A Florida man wants the state to close an underwater cave system after his son and grandson died there in a diving accident on Christmas Day.
Chester Spivey Jr. says the 300-foot deep Eagle Nest Sink cave in the Chassahowitzka Wildlife Management Area is too dangerous for diving. Thirty-five-year-old Darrin Spivey and his 15-year-old son, Dillon Sanchez, were found dead Wednesday.
The Tampa Tribune reports that at least six other divers have died in the vast underwater cave system since 1981.
“I wish they would close it,” Chester Spivey Jr. told the newspaper. “I wouldn’t want to see anyone else die. It’s just too dangerous.”
State wildlife officials, however, said they have no plans to close the underwater cave, which diving enthusiasts have described as the “Grand Canyon” or “Mount Everest” of cave diving.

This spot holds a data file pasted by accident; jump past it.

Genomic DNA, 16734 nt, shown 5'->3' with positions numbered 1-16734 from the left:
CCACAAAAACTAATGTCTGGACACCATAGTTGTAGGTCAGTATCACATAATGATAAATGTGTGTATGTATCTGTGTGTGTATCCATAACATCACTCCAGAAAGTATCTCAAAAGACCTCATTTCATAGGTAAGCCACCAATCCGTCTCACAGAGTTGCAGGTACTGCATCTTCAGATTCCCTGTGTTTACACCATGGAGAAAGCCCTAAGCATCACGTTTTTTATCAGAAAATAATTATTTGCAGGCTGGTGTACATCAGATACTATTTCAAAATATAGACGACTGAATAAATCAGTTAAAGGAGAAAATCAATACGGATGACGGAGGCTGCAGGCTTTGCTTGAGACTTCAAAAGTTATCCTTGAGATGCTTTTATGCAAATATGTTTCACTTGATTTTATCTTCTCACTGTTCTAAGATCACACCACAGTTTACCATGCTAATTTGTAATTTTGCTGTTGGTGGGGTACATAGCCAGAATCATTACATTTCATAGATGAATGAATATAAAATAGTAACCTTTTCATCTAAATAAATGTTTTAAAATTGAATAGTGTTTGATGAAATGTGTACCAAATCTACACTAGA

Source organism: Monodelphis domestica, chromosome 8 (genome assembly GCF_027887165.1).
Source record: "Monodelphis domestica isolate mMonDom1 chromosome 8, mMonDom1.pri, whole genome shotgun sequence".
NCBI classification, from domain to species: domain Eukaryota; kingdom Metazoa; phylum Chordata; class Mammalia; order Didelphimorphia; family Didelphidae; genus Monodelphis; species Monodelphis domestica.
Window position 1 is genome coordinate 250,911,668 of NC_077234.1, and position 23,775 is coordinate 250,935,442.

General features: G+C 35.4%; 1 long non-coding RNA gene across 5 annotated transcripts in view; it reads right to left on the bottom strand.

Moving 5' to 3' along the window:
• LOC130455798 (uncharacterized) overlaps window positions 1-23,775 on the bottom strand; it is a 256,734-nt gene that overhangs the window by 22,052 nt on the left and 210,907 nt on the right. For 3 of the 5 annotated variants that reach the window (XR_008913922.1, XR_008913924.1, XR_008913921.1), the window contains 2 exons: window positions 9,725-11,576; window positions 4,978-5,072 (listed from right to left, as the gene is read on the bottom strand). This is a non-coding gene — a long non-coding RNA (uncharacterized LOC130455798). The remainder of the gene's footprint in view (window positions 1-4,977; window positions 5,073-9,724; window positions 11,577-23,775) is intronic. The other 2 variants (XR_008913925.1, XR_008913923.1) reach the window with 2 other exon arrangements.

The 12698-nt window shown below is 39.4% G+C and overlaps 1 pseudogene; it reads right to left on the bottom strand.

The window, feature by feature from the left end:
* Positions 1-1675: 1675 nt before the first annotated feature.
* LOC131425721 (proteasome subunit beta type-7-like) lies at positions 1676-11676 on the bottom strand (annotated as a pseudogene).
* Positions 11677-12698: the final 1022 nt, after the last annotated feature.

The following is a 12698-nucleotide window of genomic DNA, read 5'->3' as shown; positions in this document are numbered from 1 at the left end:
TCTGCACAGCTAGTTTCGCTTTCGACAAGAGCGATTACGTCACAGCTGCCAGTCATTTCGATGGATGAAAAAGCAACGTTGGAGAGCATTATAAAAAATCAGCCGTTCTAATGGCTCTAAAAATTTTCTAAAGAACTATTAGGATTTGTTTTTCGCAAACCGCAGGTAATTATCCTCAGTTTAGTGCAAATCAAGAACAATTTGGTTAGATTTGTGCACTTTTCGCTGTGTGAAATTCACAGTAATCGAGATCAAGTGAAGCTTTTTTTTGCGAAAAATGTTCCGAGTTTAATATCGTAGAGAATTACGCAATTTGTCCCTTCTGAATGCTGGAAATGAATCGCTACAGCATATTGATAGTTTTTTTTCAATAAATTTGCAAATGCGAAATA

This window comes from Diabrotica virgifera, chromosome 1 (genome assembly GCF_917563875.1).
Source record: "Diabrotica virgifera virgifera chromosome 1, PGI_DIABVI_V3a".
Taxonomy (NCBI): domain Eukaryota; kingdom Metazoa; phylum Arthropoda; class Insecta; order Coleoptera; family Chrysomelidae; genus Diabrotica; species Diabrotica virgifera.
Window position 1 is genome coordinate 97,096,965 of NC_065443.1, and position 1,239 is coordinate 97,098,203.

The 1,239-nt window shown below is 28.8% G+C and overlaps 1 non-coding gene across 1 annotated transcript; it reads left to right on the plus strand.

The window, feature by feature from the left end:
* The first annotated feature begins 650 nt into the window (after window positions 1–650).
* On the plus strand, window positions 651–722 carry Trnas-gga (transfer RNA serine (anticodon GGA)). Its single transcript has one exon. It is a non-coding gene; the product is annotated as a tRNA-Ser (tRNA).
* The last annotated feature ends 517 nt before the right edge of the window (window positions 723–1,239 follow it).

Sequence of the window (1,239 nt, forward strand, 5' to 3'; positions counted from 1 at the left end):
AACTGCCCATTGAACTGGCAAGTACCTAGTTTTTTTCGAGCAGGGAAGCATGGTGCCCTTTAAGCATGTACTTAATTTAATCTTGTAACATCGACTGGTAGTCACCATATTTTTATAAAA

The Southwest Florida Water Management District had banned diving at Eagle Nest Sink in 1999 when it bought the land, located about an hour and a half north of downtown Tampa. But cave divers lobbied to reopen the area, and the state lifted the ban in July 2003 when a management plan for the site was developed.
Located deep in the woods, it looks like a small, unassuming pond from Earth’s surface, but underneath is a network of huge chambers.
Eagle Nest Sink has been named “one of the top three extreme dives in the world.”
A Florida Fish and Wildlife Conservation Commission sign near the pond entrance to the cave reads: “Cave diving in this area is extremely dangerous — even life threatening!! Do not dive unless you are a certified cave diver!!”
According to the Hernando County Sheriff’s Office, Spivey was a certified diver; however, he was not a certified cave diver. Sanchez was not a certified diver.
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